To understand sorrow, there must be the understanding of time and thought, and becoming choicelessly aware of all the escapes, the self-restrained self-pity, all the verbalisations, so that the mind, in understanding all this, becomes completely quiet in front of something it has to understand. There is no division between the observer and the thing observed. It is not you as the observer looking at sorrow or feeling sorrow; there is only the state of sorrow, not you in sorrow.
From Public Talk 8, Saanen, 28 July 1964


Søndag 21. maj kl.10

Vi ser hver for sig nedenstående foredrag for så at tale om hvad vi finder interessant

The Challenge of Choiceless Awareness
David Moody

(klik på linket, så kommer du til videoen.)

What does it mean to live in truth and actuality? 

Nordic Retreat At the Krishnamurti Centre, Brockwood Park England

From Thursday 4th May to Monday 8th May 2023

Dialogerne vil være på engelsk, men mange deltagere vil være fra et af de nordiske lande.


The Krishnamurti Centre • Study the Teachings of J. Krishnamurti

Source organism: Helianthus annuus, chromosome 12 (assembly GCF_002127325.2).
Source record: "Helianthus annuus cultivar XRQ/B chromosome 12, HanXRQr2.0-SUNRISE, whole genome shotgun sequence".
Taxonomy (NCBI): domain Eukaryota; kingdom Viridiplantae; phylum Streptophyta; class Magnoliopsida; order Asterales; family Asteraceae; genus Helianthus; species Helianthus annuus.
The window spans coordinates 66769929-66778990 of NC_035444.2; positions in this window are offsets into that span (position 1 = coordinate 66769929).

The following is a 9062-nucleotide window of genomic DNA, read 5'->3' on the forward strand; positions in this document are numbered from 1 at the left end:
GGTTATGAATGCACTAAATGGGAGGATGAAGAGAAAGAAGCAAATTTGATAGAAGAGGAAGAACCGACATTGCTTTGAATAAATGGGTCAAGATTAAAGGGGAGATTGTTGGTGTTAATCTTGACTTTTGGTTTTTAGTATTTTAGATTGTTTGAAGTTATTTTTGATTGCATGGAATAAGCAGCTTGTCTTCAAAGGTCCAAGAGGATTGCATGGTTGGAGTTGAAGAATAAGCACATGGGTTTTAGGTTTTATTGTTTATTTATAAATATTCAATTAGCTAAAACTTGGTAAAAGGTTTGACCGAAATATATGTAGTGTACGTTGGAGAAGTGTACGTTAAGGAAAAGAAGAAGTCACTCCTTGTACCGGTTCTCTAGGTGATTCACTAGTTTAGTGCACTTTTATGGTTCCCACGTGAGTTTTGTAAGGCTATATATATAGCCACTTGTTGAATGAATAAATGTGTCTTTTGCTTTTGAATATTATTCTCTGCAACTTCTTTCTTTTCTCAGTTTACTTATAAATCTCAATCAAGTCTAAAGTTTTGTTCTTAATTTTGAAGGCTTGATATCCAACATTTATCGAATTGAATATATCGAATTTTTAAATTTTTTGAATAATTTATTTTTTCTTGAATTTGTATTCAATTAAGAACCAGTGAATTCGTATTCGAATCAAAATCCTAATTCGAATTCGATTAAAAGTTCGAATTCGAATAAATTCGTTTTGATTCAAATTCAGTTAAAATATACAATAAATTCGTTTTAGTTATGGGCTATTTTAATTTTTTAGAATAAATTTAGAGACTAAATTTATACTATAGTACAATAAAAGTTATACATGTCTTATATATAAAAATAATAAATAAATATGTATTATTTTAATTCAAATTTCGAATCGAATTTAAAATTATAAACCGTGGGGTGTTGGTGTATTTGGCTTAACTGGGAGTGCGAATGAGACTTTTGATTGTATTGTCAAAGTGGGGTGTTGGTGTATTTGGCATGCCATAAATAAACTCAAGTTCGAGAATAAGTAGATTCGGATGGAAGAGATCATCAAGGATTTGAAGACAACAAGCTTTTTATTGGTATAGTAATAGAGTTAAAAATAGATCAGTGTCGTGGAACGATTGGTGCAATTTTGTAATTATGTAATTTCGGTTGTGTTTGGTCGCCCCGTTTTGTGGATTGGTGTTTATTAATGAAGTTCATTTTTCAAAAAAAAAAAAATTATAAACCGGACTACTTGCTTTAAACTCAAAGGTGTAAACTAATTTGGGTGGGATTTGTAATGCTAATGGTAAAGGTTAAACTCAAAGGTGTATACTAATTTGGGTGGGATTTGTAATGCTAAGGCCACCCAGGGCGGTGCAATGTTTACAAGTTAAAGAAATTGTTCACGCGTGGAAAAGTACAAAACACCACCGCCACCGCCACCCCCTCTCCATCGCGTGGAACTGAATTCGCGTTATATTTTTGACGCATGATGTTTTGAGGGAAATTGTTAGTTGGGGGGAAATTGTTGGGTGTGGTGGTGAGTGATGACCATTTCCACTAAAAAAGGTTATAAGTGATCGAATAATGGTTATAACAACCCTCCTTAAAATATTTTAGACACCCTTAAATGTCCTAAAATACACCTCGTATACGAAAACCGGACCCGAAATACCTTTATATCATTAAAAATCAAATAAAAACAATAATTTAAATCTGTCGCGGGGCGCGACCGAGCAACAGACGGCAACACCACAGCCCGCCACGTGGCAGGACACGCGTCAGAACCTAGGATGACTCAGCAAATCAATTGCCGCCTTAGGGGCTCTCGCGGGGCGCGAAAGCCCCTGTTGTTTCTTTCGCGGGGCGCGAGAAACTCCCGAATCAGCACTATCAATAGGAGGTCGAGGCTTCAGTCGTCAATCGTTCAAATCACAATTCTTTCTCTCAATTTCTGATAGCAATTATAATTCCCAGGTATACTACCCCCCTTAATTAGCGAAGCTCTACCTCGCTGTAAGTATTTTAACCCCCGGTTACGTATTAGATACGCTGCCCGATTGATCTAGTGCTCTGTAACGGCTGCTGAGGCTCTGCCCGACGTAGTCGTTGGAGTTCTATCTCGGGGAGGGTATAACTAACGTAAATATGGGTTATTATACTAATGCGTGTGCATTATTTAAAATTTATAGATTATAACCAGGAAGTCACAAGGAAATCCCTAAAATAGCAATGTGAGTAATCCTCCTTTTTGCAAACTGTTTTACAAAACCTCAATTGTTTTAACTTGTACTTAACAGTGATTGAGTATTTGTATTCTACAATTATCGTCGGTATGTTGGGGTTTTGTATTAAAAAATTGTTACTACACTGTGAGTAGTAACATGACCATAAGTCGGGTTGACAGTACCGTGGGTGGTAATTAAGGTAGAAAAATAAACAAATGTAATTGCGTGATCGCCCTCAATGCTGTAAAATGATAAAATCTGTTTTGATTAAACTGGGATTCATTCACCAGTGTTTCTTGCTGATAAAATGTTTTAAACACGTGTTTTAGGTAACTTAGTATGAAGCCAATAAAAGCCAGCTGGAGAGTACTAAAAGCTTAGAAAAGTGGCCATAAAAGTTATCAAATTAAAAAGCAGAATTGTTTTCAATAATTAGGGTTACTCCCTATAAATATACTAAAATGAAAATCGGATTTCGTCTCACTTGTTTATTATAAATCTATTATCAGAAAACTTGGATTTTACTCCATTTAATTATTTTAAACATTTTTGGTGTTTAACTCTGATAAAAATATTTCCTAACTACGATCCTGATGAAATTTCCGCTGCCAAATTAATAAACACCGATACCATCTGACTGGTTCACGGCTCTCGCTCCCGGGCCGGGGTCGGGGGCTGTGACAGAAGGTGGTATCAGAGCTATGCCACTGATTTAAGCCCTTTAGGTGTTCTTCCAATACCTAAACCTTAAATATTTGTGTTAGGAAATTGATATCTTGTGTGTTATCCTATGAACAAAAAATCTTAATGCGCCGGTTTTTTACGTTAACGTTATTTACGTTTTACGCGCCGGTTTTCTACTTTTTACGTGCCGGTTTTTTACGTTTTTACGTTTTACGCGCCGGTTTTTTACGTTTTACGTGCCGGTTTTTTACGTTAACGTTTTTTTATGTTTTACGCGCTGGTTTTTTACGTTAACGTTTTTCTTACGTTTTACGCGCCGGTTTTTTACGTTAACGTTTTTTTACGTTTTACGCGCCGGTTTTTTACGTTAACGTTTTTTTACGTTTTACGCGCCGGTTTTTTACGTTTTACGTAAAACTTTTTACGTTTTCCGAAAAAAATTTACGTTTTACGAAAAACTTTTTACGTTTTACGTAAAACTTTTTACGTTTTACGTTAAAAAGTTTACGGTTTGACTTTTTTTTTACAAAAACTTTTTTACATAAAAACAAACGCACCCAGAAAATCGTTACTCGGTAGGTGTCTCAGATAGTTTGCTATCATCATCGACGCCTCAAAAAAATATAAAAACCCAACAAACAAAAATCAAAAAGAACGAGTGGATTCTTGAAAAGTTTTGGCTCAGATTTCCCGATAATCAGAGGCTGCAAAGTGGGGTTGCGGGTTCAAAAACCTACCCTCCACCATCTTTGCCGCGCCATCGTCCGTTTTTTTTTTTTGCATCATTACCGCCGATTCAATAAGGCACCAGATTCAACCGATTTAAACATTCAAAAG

the folder for our programme.

Everything that thought has put together is reality, the actual. The temple is the actual – you go there – the church is the actual, the mosque, and so on – all those are put together by thought. But nature, the tree, the mountains, rivers, are not put together by thought. But the chair, made out of the wood, is put together by thought. And all the illusions, the superstitions are actual, therefore put together by thought. So everything that thought has put together – tradition, the rituals, the technological knowledge, the whole apparatus of the movement of thought, which has created this world, this confusion, is a reality. And reality has nothing whatsoever to do with truth. You understand, sirs, this is really a very important, rather serious question, because we all talk about seeking truth, experiments in truth, searching for truth.

What is the relationship between reality and truth? Reality, which is the movement of thought, can it invite truth or can it perceive truth? Obviously thought is fragmentary, thought is limited, thought is a material process in time. So thought cannot possibly invite truth. It is only a mind that is holistic – we explained what we mean by the word ‘holistic’, a mind that is sane, which means rational, objective, non-personal, that can see what exactly is, and a healthy body, naturally, and a mind that is holy – that is holistic – it’s is only a holistic mind that can see what truth is. Not, thought can see what truth is.

Both extracts from J. Krishnamurti - Fourth Public Talk in Bombay - 16 January 197

Extract on Dialogue